Jun 13, 2019 05:45PM Ingerp wrote:
1. It seems most ER+/PR+ percentages I see are really high--like >90%. BUT PLEASE DO NOT HESITATE TO POST ON THE TRIPLE NEGATIVE FORUMS. The lovely ladies there will be happy to answer any questions you have.
2. To make it easier in general--take on her home responsibilities (shopping/cooking/cleaning). Exercise--let her energy level be her guide. Fatigue is not something you can muscle, like simply being tired/low energy. Diet--PROTEIN. I have beat this drum often, but I *know* it helped me greatly through chemo. I ate red meat 5-6 times a week, plus eggs every day, plus a protein shake every day. My blood levels stayed really good throughout. My MO told me I was the only patient she'd seen who was actually making blood on chemo. Also, many things will taste funny to her through chemo. For better or worse, it seems like sweets still taste the same. I ate ice cream every day, and it's not normally even in the house. Conventional wisdom is she should treat herself through this process food-wise. Other than the protein, I wouldn't worry too much about what she eats. (Between the sweets and steroids many of us get as part of the pre-meds, it's common to gain weight on chemo. There's time to worry about weight when she's finished.)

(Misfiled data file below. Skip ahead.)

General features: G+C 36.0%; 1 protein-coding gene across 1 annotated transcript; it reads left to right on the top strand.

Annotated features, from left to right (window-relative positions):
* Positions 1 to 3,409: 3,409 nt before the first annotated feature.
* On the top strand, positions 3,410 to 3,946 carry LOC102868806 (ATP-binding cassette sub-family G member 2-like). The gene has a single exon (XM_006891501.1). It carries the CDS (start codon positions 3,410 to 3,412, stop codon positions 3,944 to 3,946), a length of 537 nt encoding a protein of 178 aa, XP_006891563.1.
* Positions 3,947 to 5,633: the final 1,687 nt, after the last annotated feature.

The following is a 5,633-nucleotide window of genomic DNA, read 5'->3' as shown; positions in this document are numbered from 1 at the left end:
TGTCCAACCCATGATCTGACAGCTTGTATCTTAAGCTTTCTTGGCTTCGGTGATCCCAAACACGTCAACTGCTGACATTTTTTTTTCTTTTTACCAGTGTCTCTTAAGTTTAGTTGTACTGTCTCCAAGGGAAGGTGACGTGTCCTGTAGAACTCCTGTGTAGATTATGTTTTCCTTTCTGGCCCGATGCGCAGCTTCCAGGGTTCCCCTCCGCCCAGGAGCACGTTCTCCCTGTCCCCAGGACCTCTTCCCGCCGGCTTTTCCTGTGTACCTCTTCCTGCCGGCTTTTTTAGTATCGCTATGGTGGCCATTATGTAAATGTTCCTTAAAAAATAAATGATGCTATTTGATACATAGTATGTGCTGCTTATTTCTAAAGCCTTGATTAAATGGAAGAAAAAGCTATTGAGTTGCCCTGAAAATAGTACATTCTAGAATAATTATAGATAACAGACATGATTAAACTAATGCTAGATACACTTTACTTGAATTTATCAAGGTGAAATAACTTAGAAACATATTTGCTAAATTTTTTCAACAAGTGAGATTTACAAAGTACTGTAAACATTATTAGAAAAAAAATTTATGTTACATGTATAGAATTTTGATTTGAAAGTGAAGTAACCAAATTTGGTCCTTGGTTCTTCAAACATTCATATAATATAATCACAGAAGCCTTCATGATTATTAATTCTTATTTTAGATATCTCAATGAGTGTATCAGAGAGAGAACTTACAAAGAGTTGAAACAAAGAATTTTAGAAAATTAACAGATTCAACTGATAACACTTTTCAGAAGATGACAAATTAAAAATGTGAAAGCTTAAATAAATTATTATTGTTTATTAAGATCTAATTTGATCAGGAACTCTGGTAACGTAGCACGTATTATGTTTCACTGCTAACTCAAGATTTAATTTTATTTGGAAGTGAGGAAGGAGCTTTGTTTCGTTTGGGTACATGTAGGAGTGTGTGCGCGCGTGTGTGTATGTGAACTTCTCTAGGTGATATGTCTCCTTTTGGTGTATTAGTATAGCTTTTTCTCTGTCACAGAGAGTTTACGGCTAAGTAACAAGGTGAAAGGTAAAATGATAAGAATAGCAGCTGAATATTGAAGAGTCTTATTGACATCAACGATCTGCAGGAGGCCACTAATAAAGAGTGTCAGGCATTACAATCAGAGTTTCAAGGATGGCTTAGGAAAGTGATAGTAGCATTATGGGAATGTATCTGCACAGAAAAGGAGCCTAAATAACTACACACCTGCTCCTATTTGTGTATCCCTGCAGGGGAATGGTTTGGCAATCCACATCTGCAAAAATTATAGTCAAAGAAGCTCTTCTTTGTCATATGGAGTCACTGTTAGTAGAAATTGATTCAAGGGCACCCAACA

3. I told my <older> kids after I knew the dx/tx plan, and I always said this was just a blip that I'd get through and then I'd be fine. As with everything you talk to your kids about, if you treat it like a tragedy, they'll view it as that. If you say hey this isn't going to be fun for a while but we're going to get through it, they'll likely be okay. It's not a bad thing for them to pitch in and take care of mom a bit.
4. Does she want you to? Would she see it as support? Or bluffing your way through something you don't really believe in? Again, let her be the guide.
My personal feelings--optimism always. Absolutely no reason to assume the worst outcome.